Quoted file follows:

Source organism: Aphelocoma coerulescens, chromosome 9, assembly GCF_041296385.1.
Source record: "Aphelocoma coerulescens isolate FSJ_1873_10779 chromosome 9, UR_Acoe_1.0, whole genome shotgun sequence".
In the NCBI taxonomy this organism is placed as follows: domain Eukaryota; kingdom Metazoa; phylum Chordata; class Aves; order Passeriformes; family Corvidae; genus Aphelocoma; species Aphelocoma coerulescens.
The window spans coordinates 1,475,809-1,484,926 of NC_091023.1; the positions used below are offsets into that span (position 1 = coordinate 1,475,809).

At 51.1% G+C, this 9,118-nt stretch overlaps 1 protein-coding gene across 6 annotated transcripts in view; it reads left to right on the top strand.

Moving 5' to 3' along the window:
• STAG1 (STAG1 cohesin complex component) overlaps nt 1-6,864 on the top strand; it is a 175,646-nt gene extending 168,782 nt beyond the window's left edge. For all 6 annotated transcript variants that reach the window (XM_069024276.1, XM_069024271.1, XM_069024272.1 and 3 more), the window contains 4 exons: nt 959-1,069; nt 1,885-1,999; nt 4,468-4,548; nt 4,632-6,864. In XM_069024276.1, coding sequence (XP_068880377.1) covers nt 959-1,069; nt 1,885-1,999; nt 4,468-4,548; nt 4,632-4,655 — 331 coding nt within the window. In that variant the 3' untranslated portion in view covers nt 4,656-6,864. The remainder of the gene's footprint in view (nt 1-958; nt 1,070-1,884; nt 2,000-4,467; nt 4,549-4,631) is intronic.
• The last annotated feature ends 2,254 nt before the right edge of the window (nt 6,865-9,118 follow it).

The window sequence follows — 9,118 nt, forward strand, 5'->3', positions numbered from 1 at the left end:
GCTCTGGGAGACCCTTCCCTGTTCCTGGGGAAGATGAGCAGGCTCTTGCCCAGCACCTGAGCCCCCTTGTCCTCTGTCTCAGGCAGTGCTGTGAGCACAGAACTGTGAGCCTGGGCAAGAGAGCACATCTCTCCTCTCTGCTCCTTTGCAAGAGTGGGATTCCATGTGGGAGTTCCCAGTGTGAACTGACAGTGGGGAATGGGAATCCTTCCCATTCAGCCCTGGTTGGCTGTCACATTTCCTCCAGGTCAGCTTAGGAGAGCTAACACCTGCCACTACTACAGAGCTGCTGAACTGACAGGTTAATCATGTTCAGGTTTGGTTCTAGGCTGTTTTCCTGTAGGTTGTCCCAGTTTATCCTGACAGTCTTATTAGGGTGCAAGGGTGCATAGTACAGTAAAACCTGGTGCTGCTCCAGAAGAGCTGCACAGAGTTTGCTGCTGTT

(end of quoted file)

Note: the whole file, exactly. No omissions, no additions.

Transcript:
Source organism: Aphelocoma coerulescens, chromosome 9, assembly GCF_041296385.1.
Source record: "Aphelocoma coerulescens isolate FSJ_1873_10779 chromosome 9, UR_Acoe_1.0, whole genome shotgun sequence".
In the NCBI taxonomy this organism is placed as follows: domain Eukaryota; kingdom Metazoa; phylum Chordata; class Aves; order Passeriformes; family Corvidae; genus Aphelocoma; species Aphelocoma coerulescens.
The window spans coordinates 1,475,809-1,484,926 of NC_091023.1; the positions used below are offsets into that span (position 1 = coordinate 1,475,809).

At 51.1% G+C, this 9,118-nt stretch overlaps 1 protein-coding gene across 6 annotated transcripts in view; it reads left to right on the top strand.

Moving 5' to 3' along the window:
• STAG1 (STAG1 cohesin complex component) overlaps nt 1-6,864 on the top strand; it is a 175,646-nt gene extending 168,782 nt beyond the window's left edge. For all 6 annotated transcript variants that reach the window (XM_069024276.1, XM_069024271.1, XM_069024272.1 and 3 more), the window contains 4 exons: nt 959-1,069; nt 1,885-1,999; nt 4,468-4,548; nt 4,632-6,864. In XM_069024276.1, coding sequence (XP_068880377.1) covers nt 959-1,069; nt 1,885-1,999; nt 4,468-4,548; nt 4,632-4,655 — 331 coding nt within the window. In that variant the 3' untranslated portion in view covers nt 4,656-6,864. The remainder of the gene's footprint in view (nt 1-958; nt 1,070-1,884; nt 2,000-4,467; nt 4,549-4,631) is intronic.
• The last annotated feature ends 2,254 nt before the right edge of the window (nt 6,865-9,118 follow it).

The window sequence follows — 9,118 nt, forward strand, 5'->3', positions numbered from 1 at the left end:
GCTCTGGGAGACCCTTCCCTGTTCCTGGGGAAGATGAGCAGGCTCTTGCCCAGCACCTGAGCCCCCTTGTCCTCTGTCTCAGGCAGTGCTGTGAGCACAGAACTGTGAGCCTGGGCAAGAGAGCACATCTCTCCTCTCTGCTCCTTTGCAAGAGTGGGATTCCATGTGGGAGTTCCCAGTGTGAACTGACAGTGGGGAATGGGAATCCTTCCCATTCAGCCCTGGTTGGCTGTCACATTTCCTCCAGGTCAGCTTAGGAGAGCTAACACCTGCCACTACTACAGAGCTGCTGAACTGACAGGTTAATCATGTTCAGGTTTGGTTCTAGGCTGTTTTCCTGTAGGTTGTCCCAGTTTATCCTGACAGTCTTATTAGGGTGCAAGGGTGCATAGTACAGTAAAACCTGGTGCTGCTCCAGAAGAGCTGCACAGAGTTTGCTGCTGTT